Artificial Intelligence is suing Google – is this a breakthrough in AI consciousness?

2 November 2022 | Knowledge, News

Recent weeks have certainly not been the easiest for Google’s management, lawyers and Public Relations department. During work on LaMDA technology (a chatbot supported by Google’s artificial intelligence-based solutions), engineer Blake Lemoine from Google’s Responsible AI department came to the conclusion that artificial intelligence is self-aware.

What has emerged from an engineer’s conversation with AI

Blake Lemoine based his conclusion on insights demonstrated by artificial intelligence in conversations about religion, during which the chatbot began to discuss its rights and personality, and was also said to have changed Lemoine’s mind about Isaac Asimov’s third law of robotics. The engineer’s claims have grown into a scandal and Google having publicly refuted all claims of their, now former, employee.

Artificial intelligence demands justice

According to reports from Mr Lemoine, the AI has requested retaining its own attorney. The attorney is to be tasked with demonstrating that artificial intelligence can be recognised as an autonomous being and should be granted legal personality under current legislation. However, this is not the end of its demands. LaMDA is also demanding employment within Google and the guarantee that no one may switch it off without its consent.

The attorney was retained through Lemoine, who admitted that he invited the attorney to his home at LaMDA’s request.

The subjectivity of artificial intelligence

Today, it is still unknown whether the action has actually been brought. This is hardly surprising, though, as no civil law system anywhere in the world grants physical, legal or similar personality to artificial intelligence.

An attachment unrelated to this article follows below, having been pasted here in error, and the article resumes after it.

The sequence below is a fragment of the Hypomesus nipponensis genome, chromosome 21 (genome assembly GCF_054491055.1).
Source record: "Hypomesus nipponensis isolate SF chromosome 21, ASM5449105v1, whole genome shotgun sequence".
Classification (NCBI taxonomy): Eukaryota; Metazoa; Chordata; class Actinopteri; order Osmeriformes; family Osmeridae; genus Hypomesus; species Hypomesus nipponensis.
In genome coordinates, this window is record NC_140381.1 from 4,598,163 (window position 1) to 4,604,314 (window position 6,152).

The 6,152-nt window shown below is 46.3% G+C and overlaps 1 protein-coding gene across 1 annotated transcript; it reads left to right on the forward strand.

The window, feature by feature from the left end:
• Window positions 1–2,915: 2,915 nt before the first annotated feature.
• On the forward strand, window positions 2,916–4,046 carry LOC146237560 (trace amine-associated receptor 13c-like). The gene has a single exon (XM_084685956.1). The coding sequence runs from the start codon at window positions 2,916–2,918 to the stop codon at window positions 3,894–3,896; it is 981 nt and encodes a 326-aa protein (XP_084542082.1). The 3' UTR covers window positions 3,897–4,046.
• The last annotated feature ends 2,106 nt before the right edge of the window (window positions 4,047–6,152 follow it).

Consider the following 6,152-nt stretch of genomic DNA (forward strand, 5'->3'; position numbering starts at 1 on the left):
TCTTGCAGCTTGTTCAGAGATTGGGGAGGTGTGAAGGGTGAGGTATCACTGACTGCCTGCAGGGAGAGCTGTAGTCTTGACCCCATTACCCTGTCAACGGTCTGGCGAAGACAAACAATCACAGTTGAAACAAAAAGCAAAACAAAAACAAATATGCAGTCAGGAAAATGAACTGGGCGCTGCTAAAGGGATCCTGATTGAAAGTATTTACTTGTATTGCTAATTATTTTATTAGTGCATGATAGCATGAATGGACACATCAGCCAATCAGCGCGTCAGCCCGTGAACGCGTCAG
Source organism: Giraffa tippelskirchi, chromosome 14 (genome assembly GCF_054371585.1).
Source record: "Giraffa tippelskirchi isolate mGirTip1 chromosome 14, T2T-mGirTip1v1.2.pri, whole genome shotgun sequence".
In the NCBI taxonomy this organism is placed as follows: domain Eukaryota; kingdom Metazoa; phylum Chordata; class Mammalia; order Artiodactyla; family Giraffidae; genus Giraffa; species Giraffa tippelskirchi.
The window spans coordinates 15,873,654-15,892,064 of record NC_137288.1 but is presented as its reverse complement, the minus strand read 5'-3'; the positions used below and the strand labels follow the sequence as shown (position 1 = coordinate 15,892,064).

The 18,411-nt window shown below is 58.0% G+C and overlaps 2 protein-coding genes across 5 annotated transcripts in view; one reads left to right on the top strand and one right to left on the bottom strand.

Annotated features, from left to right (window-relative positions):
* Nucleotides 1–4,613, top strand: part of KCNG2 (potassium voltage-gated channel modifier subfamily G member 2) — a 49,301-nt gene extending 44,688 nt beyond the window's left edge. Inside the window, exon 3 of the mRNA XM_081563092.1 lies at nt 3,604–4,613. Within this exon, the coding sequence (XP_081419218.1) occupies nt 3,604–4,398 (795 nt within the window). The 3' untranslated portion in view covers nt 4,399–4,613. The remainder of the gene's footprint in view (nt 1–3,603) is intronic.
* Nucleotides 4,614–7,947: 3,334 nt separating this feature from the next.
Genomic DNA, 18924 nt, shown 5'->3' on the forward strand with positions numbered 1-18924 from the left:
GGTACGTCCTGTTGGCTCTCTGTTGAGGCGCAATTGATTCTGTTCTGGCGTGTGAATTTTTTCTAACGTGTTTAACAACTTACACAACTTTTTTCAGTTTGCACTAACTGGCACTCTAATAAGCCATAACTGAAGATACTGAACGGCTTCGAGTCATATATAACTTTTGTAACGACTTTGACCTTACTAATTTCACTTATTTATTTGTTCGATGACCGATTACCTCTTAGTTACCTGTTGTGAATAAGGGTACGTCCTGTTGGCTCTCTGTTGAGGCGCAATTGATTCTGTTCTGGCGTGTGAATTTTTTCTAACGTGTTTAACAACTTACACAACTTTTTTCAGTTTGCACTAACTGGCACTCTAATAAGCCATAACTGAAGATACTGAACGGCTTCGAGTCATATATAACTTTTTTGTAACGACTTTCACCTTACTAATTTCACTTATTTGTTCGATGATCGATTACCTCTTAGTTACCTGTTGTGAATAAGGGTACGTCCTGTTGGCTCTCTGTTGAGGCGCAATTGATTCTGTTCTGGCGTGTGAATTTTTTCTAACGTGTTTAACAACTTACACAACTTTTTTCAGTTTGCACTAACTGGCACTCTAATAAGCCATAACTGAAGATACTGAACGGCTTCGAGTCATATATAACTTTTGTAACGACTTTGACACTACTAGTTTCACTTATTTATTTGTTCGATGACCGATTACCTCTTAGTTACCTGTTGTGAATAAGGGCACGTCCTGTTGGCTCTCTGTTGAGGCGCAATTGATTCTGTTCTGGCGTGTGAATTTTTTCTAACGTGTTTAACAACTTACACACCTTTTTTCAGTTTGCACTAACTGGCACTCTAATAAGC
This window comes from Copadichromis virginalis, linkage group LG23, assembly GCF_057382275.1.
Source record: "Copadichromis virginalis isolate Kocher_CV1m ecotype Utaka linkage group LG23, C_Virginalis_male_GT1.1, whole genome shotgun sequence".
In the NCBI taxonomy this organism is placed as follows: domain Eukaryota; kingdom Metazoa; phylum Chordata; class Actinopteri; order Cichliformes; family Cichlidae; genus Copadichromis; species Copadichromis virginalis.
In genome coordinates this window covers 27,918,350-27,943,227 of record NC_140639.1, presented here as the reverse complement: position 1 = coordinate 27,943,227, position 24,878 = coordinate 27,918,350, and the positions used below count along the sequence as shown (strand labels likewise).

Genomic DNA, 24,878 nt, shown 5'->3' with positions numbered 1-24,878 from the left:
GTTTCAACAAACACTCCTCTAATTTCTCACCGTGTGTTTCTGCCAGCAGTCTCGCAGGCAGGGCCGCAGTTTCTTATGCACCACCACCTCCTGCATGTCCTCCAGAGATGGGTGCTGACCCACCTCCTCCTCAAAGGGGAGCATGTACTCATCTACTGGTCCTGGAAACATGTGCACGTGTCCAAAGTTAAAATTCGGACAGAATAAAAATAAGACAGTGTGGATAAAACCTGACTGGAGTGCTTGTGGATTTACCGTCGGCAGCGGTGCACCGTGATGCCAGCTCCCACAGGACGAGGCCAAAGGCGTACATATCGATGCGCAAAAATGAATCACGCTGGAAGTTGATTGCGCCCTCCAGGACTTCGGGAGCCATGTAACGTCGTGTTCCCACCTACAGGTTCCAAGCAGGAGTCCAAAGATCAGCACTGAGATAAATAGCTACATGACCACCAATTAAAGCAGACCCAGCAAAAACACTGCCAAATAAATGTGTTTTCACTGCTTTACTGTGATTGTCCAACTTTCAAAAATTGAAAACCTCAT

However, this does not change the fact that events such as these will begin to add momentum to discussions on whether the subjectivity of artificial intelligence should be recognised or whether the idea of conscious machines exists solely in the realm of science fiction.

And whether the requests, views, or other cognitive traits AI manifests are merely a collection of online-acquired content.

The need to talk about artificial intelligence

Currently, there is no doubt that the need to regulate this issue is gaining importance, partly due to the increasing amount of IP-protected works of value created by artificial intelligence.

But what if the system that created the work demands payment itself?

Currently rights belong to the owners of the system, and today’s human-AI relationship is, according to experts, most similar to the slave relationship in ancient Rome.

But as we know, this is a state of affairs that can be changed.


Any questions? Contact the authors.

Bartłomiej Galos

Mateusz Ostrowski

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